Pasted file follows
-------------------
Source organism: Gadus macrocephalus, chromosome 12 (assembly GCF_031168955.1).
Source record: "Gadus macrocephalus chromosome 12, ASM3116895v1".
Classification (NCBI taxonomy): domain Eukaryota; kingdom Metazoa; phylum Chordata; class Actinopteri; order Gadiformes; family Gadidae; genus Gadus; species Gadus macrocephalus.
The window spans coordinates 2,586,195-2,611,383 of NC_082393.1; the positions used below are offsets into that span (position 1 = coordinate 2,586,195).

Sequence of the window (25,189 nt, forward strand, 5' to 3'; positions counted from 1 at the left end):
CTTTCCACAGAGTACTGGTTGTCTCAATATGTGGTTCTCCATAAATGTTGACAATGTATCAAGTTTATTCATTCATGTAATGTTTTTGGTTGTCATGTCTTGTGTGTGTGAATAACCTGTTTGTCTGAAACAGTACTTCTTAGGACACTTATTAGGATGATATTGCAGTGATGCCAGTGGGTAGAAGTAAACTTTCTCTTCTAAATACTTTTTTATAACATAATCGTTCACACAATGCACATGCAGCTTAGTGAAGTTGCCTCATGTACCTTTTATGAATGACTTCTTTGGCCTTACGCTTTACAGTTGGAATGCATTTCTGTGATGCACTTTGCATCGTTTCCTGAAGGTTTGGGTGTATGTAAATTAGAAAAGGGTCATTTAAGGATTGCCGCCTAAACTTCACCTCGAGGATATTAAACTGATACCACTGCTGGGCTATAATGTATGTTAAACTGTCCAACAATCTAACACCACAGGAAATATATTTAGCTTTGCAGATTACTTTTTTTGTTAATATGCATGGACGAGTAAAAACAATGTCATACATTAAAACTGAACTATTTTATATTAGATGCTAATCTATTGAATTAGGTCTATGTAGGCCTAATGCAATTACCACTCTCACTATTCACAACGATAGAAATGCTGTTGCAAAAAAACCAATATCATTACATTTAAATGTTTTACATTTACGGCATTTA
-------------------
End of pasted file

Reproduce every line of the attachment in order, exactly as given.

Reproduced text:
Source organism: Gadus macrocephalus, chromosome 12 (assembly GCF_031168955.1).
Source record: "Gadus macrocephalus chromosome 12, ASM3116895v1".
Classification (NCBI taxonomy): domain Eukaryota; kingdom Metazoa; phylum Chordata; class Actinopteri; order Gadiformes; family Gadidae; genus Gadus; species Gadus macrocephalus.
The window spans coordinates 2,586,195-2,611,383 of NC_082393.1; the positions used below are offsets into that span (position 1 = coordinate 2,586,195).

Sequence of the window (25,189 nt, forward strand, 5' to 3'; positions counted from 1 at the left end):
CTTTCCACAGAGTACTGGTTGTCTCAATATGTGGTTCTCCATAAATGTTGACAATGTATCAAGTTTATTCATTCATGTAATGTTTTTGGTTGTCATGTCTTGTGTGTGTGAATAACCTGTTTGTCTGAAACAGTACTTCTTAGGACACTTATTAGGATGATATTGCAGTGATGCCAGTGGGTAGAAGTAAACTTTCTCTTCTAAATACTTTTTTATAACATAATCGTTCACACAATGCACATGCAGCTTAGTGAAGTTGCCTCATGTACCTTTTATGAATGACTTCTTTGGCCTTACGCTTTACAGTTGGAATGCATTTCTGTGATGCACTTTGCATCGTTTCCTGAAGGTTTGGGTGTATGTAAATTAGAAAAGGGTCATTTAAGGATTGCCGCCTAAACTTCACCTCGAGGATATTAAACTGATACCACTGCTGGGCTATAATGTATGTTAAACTGTCCAACAATCTAACACCACAGGAAATATATTTAGCTTTGCAGATTACTTTTTTTGTTAATATGCATGGACGAGTAAAAACAATGTCATACATTAAAACTGAACTATTTTATATTAGATGCTAATCTATTGAATTAGGTCTATGTAGGCCTAATGCAATTACCACTCTCACTATTCACAACGATAGAAATGCTGTTGCAAAAAAACCAATATCATTACATTTAAATGTTTTACATTTACGGCATTTA